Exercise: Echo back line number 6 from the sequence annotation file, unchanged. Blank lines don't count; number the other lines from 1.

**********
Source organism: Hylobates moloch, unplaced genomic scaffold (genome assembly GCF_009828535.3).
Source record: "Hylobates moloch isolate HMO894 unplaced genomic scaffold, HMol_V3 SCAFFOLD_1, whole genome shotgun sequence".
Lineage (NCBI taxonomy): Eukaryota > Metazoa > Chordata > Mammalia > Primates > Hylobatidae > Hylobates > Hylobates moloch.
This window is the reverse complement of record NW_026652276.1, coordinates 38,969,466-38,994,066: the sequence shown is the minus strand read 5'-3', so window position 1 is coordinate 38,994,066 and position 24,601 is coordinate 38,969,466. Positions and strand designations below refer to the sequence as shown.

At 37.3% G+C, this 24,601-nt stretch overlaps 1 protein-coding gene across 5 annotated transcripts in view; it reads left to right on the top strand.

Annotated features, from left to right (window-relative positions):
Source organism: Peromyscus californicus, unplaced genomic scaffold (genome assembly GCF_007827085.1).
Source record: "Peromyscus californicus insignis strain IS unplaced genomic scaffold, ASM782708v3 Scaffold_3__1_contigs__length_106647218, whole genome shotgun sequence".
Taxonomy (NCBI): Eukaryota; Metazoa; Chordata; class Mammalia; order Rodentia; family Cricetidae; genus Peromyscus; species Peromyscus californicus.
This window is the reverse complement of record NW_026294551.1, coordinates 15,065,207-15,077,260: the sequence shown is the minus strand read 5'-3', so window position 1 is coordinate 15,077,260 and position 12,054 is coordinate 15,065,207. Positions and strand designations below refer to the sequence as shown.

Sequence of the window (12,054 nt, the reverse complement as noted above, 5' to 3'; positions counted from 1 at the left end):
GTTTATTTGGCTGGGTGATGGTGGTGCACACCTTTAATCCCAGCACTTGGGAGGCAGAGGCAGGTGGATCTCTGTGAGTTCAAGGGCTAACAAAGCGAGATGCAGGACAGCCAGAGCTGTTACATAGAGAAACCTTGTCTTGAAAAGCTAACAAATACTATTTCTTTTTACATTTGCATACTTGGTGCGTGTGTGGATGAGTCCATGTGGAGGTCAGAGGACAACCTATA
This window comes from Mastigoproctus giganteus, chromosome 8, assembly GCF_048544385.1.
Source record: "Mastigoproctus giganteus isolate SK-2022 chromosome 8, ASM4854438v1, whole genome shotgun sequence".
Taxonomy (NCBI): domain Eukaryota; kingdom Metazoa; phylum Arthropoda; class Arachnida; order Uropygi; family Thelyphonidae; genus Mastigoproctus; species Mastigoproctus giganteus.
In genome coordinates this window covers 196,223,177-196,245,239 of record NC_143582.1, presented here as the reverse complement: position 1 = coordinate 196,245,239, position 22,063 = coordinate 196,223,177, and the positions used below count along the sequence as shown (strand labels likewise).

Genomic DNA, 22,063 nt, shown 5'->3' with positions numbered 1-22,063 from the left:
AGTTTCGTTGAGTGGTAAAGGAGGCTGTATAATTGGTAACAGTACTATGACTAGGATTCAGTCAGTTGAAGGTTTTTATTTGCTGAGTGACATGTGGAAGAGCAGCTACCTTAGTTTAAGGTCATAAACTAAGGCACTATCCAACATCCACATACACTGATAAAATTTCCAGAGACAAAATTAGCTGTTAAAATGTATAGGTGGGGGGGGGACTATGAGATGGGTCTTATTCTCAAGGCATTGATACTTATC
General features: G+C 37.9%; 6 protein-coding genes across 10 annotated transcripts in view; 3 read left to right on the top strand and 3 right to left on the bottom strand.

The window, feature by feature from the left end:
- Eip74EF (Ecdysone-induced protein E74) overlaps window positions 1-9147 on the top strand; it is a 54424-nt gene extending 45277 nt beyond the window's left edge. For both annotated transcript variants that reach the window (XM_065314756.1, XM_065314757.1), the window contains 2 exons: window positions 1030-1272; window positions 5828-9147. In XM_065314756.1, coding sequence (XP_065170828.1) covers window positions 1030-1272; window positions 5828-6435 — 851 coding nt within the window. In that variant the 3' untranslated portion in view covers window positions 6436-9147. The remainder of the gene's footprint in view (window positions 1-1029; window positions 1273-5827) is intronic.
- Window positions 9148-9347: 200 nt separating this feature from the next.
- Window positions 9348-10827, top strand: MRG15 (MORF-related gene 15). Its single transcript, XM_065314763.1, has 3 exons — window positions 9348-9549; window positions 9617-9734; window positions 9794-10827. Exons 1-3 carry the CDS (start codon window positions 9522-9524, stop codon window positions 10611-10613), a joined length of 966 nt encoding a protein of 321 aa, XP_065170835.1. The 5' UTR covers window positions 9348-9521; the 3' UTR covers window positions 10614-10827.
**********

Annotated features, from left to right (window-relative positions):